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Building a Successful Social Venture : a guide for social entrepreneurs by This is the first book on creating and running a social enterprise to combine theoretical discussions with current cases from around the world, filling a huge gap in the literature. It serves as an eminently practical blueprint for those who wish to build, sustain, and grow social ventures. Building a Successful Social Venture draws on Eric Carlson's and James Koch's pioneering work with the Global Social Benefit Institute, cofounded by Koch at Santa Clara University's Miller Center for Social Entrepreneurship. Since 2003, over 200 Silicon Valley executives have mentored more than 800 aspiring social entrepreneurs at the GSBI. It is this unparalleled real-world foundation that truly sets the book apart. Early versions of the book were used in both undergraduate and MBA classes. Part 1 of the book describes the assumptions that the GSBI model is based on: a bottom-up approach to social change, a focus on base-of-the-pyramid markets, and a specific approach to business planning developed by the GSBI. Part 2 presents the seven elements of the GSBI business planning process, and Part 3 lays out the keys to executing it. The book includes "Social Venture Snapshots" illustrating how different organizations have realized elements of the plan, as well as a wealth of checklists and exercises. Social ventures hold enormous promise to solve some of the world's most intractable problems. This book offers a tested framework for students, social entrepreneurs, and field researchers who wish to learn more about the application of business principles and theories of change for advancing social progress and creating a more just world.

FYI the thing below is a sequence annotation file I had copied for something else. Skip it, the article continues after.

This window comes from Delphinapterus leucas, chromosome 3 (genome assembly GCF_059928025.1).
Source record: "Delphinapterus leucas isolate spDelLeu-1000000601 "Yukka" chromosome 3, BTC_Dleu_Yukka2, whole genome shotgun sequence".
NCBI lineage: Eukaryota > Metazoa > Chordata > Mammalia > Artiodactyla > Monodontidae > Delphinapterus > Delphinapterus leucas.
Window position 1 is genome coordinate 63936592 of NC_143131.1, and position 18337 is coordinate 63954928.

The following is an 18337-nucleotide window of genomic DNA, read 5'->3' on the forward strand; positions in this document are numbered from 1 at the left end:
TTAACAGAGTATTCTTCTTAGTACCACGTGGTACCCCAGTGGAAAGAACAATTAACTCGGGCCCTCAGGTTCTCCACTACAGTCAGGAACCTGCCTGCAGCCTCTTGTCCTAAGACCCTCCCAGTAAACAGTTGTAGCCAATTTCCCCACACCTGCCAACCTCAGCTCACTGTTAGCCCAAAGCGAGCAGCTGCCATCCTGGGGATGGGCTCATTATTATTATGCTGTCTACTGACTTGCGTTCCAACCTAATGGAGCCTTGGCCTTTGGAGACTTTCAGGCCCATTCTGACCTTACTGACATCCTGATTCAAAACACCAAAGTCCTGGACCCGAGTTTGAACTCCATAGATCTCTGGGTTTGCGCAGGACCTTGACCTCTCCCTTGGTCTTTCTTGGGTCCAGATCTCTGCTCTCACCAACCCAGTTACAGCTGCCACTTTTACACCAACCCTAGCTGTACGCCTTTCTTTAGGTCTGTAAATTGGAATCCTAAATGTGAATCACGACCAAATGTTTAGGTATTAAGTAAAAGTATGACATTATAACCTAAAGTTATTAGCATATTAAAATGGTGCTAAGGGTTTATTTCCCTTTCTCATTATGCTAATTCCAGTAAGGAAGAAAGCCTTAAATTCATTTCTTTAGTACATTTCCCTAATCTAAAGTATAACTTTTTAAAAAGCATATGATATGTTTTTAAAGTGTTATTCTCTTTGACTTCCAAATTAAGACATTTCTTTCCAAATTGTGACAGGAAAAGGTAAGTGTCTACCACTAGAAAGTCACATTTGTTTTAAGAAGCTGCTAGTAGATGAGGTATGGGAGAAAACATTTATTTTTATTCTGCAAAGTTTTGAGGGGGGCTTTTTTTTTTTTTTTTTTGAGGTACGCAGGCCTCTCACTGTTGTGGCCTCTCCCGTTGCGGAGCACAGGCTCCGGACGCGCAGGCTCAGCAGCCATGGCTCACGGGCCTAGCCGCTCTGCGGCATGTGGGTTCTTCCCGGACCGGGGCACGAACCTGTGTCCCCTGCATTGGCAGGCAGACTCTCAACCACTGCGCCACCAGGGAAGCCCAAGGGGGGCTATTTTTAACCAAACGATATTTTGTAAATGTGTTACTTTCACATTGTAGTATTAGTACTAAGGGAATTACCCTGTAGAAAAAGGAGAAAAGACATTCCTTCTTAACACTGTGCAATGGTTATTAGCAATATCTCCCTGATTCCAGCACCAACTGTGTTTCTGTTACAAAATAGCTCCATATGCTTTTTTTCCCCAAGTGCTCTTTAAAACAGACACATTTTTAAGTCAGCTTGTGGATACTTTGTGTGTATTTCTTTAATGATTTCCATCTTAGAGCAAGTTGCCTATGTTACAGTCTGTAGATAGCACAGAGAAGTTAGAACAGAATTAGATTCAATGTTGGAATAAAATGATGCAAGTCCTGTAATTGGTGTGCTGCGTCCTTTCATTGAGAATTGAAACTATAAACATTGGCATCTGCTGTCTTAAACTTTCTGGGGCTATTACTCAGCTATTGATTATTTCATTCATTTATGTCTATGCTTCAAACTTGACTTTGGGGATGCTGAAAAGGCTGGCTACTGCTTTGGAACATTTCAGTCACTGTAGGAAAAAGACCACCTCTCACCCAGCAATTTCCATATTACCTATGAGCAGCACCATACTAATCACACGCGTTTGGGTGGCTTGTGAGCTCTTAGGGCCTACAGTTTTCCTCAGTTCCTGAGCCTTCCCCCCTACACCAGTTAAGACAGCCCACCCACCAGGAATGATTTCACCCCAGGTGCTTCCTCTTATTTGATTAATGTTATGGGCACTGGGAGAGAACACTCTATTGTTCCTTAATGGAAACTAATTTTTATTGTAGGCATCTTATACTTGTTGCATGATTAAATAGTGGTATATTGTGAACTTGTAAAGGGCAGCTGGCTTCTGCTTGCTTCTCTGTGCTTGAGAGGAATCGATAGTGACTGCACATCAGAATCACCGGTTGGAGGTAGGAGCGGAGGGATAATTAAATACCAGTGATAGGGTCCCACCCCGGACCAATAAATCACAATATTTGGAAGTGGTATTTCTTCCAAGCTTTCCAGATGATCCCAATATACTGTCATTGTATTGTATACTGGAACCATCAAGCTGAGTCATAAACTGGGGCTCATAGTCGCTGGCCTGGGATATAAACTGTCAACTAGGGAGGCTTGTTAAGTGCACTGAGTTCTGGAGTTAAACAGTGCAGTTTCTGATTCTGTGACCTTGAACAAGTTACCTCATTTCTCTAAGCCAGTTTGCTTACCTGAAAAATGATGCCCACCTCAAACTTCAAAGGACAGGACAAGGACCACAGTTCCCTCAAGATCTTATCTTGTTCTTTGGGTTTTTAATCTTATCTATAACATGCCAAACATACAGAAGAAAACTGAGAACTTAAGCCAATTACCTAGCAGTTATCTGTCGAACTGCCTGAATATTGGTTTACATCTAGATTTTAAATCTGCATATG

Publication Date: 2018-09-18